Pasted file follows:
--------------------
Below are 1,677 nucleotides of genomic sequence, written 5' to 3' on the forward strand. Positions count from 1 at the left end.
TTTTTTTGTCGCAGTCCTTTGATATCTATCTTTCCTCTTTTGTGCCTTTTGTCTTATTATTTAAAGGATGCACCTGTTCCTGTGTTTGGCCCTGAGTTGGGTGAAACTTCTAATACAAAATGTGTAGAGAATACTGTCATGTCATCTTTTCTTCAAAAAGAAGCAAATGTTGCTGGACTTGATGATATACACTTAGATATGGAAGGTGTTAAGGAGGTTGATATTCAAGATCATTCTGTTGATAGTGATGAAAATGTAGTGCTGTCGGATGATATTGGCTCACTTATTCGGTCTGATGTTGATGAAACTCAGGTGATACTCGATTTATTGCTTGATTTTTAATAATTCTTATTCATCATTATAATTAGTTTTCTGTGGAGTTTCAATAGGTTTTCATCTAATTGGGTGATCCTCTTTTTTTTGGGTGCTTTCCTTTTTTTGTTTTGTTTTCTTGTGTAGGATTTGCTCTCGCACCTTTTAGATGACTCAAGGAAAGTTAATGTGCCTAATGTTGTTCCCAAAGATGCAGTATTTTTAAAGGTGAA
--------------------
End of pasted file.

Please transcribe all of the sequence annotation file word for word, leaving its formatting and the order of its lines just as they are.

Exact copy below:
Below are 1,677 nucleotides of genomic sequence, written 5' to 3' on the forward strand. Positions count from 1 at the left end.
TTTTTTTGTCGCAGTCCTTTGATATCTATCTTTCCTCTTTTGTGCCTTTTGTCTTATTATTTAAAGGATGCACCTGTTCCTGTGTTTGGCCCTGAGTTGGGTGAAACTTCTAATACAAAATGTGTAGAGAATACTGTCATGTCATCTTTTCTTCAAAAAGAAGCAAATGTTGCTGGACTTGATGATATACACTTAGATATGGAAGGTGTTAAGGAGGTTGATATTCAAGATCATTCTGTTGATAGTGATGAAAATGTAGTGCTGTCGGATGATATTGGCTCACTTATTCGGTCTGATGTTGATGAAACTCAGGTGATACTCGATTTATTGCTTGATTTTTAATAATTCTTATTCATCATTATAATTAGTTTTCTGTGGAGTTTCAATAGGTTTTCATCTAATTGGGTGATCCTCTTTTTTTTGGGTGCTTTCCTTTTTTTGTTTTGTTTTCTTGTGTAGGATTTGCTCTCGCACCTTTTAGATGACTCAAGGAAAGTTAATGTGCCTAATGTTGTTCCCAAAGATGCAGTATTTTTAAAGGTGAA